A couple of weeks ago I asked the author about what she was reading. Cokal's reply:
Like many people with jittery minds, I always have a few books going at once. A novel for every mood, a book or two for classes, some history, some vintage magazines for research ... I may sound a bit ADHD, but I'm also OCD, so I have to finish them all at some point. Sometimes a book that was just fine in the first half (say, Keith Donohue's The Lost Child) really grabs me after a hiatus--I devoured that second half and am his devoted fan for life.Visit Susann Cokal's website.
So. Right now. For my class on the Modern Novel, I'm reading Woolf's Between the Acts. It's my favorite of her novels--all that dreamy oscillation between memory and "current" life that is her signature, along with wonderful character sketches, patterns of imagery, and commentary on English history via a play-within-the-novel. It's her last book; she killed herself before she made the final fiddly edits, and I love it partly because I think of it as a pebble thrown into the great unknown.
Discussion with student the other day:
Student: "Professor, I have a question ... It's kind of embarrassing ... I'm almost done with this book and I love it, I mean I really love it, but..."
I: "You're wondering why."
I: "You're asking yourself, What's the point?"
She: "Yes! Yes!!"
I: "That is the point. And now we're going to talk about points..."
We had a great class meeting afterward.
For historical fun I'm reading The Devil in the White City, a history of the Chicago World's Fair of 1892-1893 and the man billed as America's first serial killer, who used to dismember innocent fairgoers in his elaborately labyrinthine hotel basement. Right now I'm looking at houses to accommodate a stepfamily, and some of the basements and root cellars of the older places bring that book to life--one former mansion (which also had a life as a rooming house) has a big room with a dirt floor and three old boilers: a sort of museum of boilers through the ages. It looks perfect for dismembering. Oddly enough, though, what's most fascinating to me in that book is the debates over landscape architecture and how the Midwest should be represented. Somebody needs to write a novel about Frederick Law Olmsted.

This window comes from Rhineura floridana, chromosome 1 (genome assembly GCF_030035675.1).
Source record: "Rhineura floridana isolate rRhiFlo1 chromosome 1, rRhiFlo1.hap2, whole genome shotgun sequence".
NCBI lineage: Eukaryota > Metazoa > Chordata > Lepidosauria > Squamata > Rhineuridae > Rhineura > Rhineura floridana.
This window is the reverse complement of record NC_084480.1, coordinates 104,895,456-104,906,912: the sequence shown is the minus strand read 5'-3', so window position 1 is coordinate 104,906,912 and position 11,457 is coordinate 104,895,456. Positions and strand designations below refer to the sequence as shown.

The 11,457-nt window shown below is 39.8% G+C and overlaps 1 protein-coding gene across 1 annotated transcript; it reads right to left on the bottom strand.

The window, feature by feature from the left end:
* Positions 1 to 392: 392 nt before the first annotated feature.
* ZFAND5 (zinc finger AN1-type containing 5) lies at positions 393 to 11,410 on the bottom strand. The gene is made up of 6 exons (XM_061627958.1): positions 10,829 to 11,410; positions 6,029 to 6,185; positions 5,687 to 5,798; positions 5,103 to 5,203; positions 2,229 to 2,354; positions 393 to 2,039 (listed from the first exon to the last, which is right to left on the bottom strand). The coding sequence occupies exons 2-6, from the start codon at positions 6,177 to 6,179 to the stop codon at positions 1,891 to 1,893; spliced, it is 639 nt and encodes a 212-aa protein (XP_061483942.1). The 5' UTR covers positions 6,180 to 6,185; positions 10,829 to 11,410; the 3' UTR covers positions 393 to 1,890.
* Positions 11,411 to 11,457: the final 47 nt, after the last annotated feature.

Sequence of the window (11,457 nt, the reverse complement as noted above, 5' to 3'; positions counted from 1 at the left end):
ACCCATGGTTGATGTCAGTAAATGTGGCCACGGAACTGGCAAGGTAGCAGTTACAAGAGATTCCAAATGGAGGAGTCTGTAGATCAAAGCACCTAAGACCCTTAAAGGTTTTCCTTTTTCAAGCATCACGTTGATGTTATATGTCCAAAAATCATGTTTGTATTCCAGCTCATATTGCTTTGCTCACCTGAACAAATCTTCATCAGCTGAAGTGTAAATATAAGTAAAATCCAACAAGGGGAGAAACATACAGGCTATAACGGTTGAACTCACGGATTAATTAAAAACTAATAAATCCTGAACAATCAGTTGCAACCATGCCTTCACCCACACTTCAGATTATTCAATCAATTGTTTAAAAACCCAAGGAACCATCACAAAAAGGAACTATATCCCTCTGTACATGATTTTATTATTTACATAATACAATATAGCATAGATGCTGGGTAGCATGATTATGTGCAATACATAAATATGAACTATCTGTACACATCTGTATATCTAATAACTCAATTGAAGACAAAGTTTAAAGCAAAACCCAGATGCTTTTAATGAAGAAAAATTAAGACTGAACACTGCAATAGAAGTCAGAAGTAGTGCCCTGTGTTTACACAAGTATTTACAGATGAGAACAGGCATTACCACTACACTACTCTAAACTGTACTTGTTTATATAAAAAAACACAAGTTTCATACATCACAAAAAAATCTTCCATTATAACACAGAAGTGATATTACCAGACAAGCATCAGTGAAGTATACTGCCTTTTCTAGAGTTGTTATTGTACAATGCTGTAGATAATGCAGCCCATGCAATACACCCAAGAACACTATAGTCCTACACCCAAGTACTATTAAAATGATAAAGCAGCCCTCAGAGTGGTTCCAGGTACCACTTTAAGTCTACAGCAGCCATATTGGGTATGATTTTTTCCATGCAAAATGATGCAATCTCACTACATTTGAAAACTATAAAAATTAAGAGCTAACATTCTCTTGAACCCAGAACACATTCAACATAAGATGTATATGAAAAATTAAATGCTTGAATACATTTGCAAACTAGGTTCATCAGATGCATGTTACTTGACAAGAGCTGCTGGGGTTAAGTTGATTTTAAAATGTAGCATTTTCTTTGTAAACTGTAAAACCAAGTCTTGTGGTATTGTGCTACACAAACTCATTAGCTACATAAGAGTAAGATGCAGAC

Since I'm working on novels set in the 1920s (at revision stage) and the 1890s (planning stage), I like to leaf through magazines from the eras. You find out so much about how people lived their lives and thought about themselves from, say, The Ladies' Home Journal. The ads are fascinating. Sometimes I buy the products on eBay; I like to hold the relics and channel the spirit of the woman who wore those fake curls from Sears or the man who had the erotic pin tray.
For fun, right now, one side of my bed is choked with a number of novels: After You'd Gone by Maggie O'Farrell, a new favorite author who somehow makes oblique prose reveal shattering psychological truths. I just love her. And a YA called The Golden Day by Ursula Dubosarsky, which is a semi-magical twist on The Prime of Miss Jean Brodie--what will a class full of girls do when their teacher disappears during a forbidden field trip? It's wonderfully sophisticated and pared down to essentials. Another YA, this one by Meg Medina, called Yaqui Delgado Wants to Kick Your Ass; I was picked on a lot in junior high, so this one is a natural (there are also some asses I'd like to kick, so the very title makes me feel empowered, though probably in a bad way). And Nancy Drew's The Spider Sapphire Mystery--why? Why not? I've always loved it, and I want to go to Kenya and solve The Mystery of My Life.